The terms at issue do not require that the clocks are necessarily shut down for the entire frequency-change operation. The claims themselves recite when the shut-down clocks are reenabled. For instance, Claim 10 recites:

processing unit configured to register a value corresponding to an amount of time allowed for phase-locked-loop (PLL) circuitry to lock in response to a change in frequency of said first clock signal … a frequency generator coupled to said clock generator and comprising said PLL circuitry, said frequency generator configured to adjust said frequency of said first clock signal to concurrently furnish clock signals at different frequencies to said processing unit and said second component … in response to initiating said change in frequency, said processing unit is configured to start a counter and to shut down clocks to said processing unit and second component … in response to said counter reaching said value, said processing unit is configured to tum on said clocks.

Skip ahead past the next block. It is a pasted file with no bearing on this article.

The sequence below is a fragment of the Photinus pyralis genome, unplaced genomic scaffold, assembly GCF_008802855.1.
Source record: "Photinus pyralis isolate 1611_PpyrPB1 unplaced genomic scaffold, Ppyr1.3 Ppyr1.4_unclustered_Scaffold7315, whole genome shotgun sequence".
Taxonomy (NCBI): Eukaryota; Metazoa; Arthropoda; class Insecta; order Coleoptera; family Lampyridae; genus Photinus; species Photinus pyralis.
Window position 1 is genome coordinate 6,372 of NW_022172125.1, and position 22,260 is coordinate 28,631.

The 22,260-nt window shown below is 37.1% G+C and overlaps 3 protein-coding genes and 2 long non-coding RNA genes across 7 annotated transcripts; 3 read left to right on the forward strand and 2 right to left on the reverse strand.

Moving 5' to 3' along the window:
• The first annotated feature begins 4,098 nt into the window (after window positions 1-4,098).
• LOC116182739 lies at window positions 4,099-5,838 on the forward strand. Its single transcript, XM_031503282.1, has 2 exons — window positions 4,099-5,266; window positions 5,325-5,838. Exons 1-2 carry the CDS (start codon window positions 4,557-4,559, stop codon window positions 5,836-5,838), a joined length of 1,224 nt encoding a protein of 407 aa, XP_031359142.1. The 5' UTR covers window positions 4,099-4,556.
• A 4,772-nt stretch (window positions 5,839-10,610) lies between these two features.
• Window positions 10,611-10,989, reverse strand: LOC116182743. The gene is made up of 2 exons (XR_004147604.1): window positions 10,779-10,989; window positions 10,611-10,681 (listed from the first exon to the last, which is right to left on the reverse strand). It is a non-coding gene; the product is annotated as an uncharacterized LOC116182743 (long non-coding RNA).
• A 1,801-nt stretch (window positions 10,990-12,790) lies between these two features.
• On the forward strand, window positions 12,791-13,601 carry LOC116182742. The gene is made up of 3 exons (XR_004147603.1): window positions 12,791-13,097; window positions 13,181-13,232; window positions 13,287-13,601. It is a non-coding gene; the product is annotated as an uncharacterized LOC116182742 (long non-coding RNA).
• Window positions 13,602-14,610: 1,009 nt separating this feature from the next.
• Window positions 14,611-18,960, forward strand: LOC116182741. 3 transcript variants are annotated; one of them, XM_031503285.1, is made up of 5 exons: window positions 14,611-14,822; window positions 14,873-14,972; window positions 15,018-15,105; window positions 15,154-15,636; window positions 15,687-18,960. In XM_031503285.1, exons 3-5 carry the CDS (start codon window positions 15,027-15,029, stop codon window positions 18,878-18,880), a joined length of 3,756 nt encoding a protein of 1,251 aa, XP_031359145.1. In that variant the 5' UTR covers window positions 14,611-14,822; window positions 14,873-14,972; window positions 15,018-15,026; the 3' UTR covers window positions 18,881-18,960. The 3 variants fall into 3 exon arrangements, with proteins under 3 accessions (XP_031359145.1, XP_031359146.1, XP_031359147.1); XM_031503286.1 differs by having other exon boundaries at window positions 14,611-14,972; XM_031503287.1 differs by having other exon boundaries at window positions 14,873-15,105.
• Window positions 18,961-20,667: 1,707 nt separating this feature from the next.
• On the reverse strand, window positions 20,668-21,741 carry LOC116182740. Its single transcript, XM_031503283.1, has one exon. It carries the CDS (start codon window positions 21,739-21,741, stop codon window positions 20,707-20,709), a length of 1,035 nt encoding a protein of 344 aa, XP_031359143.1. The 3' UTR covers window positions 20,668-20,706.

The claim expressly recites that the clocks are shut down for a sufficient period of time to allow the phase-locked-loop circuitry to lock in in response to a change in frequency. Claims 1 and 16 are different. Claim 1 recites: “in response to said counter reaching a specified value, said processing unit is configured to turn on said clocks.” Claim 16 recites: “in response to said counter reaching a specified value, restarting said first and second clock signals.” Unlike Claim 10, Claims 1 and 16 are silent on how or whether the “specified value” is related to the duration of the frequency change. While the Court finds no intrinsic-record disclosure of a specified value other than one “used to measure the time allowed for the phase-lock-loop circuitry to lock to the new frequency,” ’061 Patent col.6 ll.63–66, whether the disclosure of the Asserted Patents supports a claim to such is an issue of invalidity under the enablement or written-description requirements, not an issue of claim construction. Ultimately, the Court finds nothing in the intrinsic record that mandates the clocks be shut down for the entirety of the frequency change.